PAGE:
To conclude, I appreciate your articles, and I have no criticism of them. However, I think we PR folks have need of more education, and I think the best place to get it, in our modern society, is at the Christian colleges. I don’t mean that we may not attend the public colleges. They have a place in our society. But I far prefer the education available at a good, liberal arts, Christian college, at least for the first four years.
Tom Newhof, Grand Rapids, Michigan
Mr. Newhof ‘s letter reflects on important dimensions of the college education that the editorials were not addressing. We are glad to publish his thoughts. With much of the letter I can express full agreement. I would add a couple of matters for consideration:
1. The reason for a good college education, whether public or private, is more than the need to make more money (even though that need is not to be slighted in these difficult days). Our young people need to develop their critical thinking skills, and grow in the knowledge of God’s “creation, preservation, and government of the universe” (Belgic Confession, Article 2). History, the physical sciences, philosophy, and psychology… the whole realm of learning is before God’s people as means by which they can serve Him better, know Him more deeply, and thus glorify Him to their fullest capacity. All this both in the church and in our lives in the world.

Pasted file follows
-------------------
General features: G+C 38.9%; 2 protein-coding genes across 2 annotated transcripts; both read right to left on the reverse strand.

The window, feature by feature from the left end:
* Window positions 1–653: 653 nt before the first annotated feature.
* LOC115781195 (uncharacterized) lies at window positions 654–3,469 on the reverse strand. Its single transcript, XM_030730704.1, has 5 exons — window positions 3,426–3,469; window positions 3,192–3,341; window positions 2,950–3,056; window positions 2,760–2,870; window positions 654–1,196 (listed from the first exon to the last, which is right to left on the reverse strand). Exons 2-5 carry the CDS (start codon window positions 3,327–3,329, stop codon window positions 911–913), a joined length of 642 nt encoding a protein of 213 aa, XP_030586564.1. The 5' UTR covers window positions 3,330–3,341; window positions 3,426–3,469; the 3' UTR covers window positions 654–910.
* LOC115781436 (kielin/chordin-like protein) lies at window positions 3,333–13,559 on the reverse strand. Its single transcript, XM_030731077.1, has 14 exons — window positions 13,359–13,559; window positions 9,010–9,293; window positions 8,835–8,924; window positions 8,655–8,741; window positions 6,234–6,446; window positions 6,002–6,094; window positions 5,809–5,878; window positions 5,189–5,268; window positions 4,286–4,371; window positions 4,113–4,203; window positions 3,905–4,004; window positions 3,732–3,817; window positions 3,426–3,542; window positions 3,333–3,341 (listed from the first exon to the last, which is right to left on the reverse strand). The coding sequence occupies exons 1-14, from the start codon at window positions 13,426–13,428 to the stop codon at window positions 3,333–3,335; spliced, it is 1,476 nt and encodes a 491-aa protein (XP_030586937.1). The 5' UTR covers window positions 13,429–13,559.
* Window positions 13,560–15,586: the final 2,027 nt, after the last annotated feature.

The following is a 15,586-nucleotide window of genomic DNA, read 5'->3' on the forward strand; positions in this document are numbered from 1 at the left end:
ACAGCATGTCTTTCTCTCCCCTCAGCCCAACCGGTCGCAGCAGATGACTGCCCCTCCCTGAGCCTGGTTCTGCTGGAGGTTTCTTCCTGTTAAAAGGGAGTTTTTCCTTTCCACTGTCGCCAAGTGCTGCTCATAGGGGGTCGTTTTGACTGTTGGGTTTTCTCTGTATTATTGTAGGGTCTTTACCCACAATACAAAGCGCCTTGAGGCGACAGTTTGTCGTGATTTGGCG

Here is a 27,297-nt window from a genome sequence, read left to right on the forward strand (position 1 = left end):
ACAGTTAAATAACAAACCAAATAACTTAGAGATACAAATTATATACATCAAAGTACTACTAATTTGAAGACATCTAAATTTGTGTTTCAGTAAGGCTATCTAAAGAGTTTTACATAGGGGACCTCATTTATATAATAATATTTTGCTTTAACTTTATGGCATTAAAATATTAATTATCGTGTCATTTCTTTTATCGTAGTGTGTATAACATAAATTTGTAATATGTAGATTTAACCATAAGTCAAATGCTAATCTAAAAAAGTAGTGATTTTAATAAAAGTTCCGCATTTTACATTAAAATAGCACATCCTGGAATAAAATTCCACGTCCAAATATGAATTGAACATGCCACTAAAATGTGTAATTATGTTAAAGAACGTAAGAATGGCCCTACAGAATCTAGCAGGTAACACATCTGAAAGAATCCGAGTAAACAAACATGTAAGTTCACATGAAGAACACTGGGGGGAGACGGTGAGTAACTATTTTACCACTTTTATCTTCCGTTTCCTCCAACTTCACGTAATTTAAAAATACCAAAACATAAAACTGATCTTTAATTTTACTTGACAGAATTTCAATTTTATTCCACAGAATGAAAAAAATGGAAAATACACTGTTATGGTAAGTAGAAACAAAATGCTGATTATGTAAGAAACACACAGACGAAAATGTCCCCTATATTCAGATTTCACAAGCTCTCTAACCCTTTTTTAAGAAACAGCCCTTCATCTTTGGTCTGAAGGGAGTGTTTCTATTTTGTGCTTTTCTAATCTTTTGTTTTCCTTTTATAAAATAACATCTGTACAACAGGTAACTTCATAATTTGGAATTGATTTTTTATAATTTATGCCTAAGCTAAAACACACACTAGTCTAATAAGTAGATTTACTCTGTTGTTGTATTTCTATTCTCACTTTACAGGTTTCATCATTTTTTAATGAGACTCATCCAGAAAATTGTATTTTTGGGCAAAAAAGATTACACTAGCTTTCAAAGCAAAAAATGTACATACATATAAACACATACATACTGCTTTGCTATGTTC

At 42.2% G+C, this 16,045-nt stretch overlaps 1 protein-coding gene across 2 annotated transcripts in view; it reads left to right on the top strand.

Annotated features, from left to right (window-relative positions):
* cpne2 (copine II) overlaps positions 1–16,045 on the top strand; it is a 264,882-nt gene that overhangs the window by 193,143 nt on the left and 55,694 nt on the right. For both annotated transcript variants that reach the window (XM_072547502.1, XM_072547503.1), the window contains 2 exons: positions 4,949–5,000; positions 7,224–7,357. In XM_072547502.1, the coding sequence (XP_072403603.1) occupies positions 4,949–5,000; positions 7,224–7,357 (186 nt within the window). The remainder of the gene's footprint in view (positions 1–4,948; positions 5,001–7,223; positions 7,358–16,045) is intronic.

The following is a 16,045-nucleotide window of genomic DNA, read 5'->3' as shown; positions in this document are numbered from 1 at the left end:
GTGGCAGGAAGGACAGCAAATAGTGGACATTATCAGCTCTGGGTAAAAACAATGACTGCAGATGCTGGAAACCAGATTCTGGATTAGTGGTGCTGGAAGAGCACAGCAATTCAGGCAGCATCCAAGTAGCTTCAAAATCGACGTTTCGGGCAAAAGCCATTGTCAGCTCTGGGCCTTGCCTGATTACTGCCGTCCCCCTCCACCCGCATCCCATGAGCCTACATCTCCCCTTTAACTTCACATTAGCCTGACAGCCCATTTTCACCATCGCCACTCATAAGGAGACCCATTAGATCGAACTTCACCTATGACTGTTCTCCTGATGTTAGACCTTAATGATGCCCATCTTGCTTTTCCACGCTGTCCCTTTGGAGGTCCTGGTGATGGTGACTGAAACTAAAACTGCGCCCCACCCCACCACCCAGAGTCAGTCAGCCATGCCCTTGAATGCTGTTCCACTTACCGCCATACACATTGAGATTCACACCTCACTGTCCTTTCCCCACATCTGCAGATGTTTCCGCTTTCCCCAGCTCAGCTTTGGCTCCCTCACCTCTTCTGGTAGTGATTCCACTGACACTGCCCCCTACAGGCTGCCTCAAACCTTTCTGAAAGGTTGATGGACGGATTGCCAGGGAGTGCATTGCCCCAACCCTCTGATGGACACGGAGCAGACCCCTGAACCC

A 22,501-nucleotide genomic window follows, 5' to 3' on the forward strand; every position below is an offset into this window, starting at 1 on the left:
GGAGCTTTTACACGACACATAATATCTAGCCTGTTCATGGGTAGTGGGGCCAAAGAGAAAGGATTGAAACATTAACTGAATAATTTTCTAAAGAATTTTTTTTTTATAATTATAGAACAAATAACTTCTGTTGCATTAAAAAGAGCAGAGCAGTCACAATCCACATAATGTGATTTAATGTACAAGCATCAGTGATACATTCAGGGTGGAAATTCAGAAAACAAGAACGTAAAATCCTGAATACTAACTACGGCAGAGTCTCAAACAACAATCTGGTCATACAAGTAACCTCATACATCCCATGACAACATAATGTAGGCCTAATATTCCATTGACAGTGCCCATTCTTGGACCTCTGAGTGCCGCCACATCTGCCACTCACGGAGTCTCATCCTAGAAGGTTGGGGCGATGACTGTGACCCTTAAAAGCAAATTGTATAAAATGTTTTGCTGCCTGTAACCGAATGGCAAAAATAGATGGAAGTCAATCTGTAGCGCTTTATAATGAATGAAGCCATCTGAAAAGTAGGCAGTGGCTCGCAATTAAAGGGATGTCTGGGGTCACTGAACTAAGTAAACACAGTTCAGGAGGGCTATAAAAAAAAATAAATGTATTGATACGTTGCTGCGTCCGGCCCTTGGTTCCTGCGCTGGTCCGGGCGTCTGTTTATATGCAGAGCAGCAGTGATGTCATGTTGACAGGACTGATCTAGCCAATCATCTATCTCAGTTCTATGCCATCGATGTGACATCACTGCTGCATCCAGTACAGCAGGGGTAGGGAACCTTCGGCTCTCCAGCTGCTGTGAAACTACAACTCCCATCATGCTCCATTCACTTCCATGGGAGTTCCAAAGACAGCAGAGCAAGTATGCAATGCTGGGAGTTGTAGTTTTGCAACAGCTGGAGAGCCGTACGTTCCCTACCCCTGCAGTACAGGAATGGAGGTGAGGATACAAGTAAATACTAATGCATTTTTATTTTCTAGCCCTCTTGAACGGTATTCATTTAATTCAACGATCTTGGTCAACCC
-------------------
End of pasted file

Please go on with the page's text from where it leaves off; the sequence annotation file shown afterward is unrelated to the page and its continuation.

2. The brother makes a judgment of “woeful deficiency” in education among us. We recognize that this is both a personal, non-scientific assessment, and a judgment made about what is observed in only one area of the PRC. It would be interesting to hear statistics, as well as statistics of educational levels outsidethe Grand Rapids area.
3. As to the greater danger in public universities over against Christian institutions, can it be said that there are dangers in both, but that the important issue is not so much the degree of danger, but the preparedness of our young people to face what dangers there are. Let us parents ask ourselves, consciously, as we teach our high school students, whether our children are able to face the challenges of the subtle errors in the Christian colleges or the blatant assaults on Christianity in the public institutions.
May God bless our homes and the extensions of our homes in the rearing of God’s covenant seed.
As a regular reader of the Standard Bearer, I want to thank you for the consistent quality of the articles that you publish. Your readership will certainly be aware of the fact that my own views on many key theological topics differ greatly from those discussed in your magazine. But I do read each issue with the expectation that I will be stimulated—and even edified—by what I read. And I am seldom disappointed!
I have reflected much on the recent series of articles by Professor Barrett Gritters, addressed to college students. My interest in this case was reinforced by the fact that Professor Gritters was a student in one of my classes during my years of teaching at Calvin College. Indeed, I remember him fondly as an excellent student with whom I had some helpful exchanges about the subject matter of the course. He often disagreed with points that I was attempting to make, but I always found him to be a respectful and gifted student, and I regularly profited from our exchanges. I have followed his journey into leadership in your churches with warm memories of those early encounters.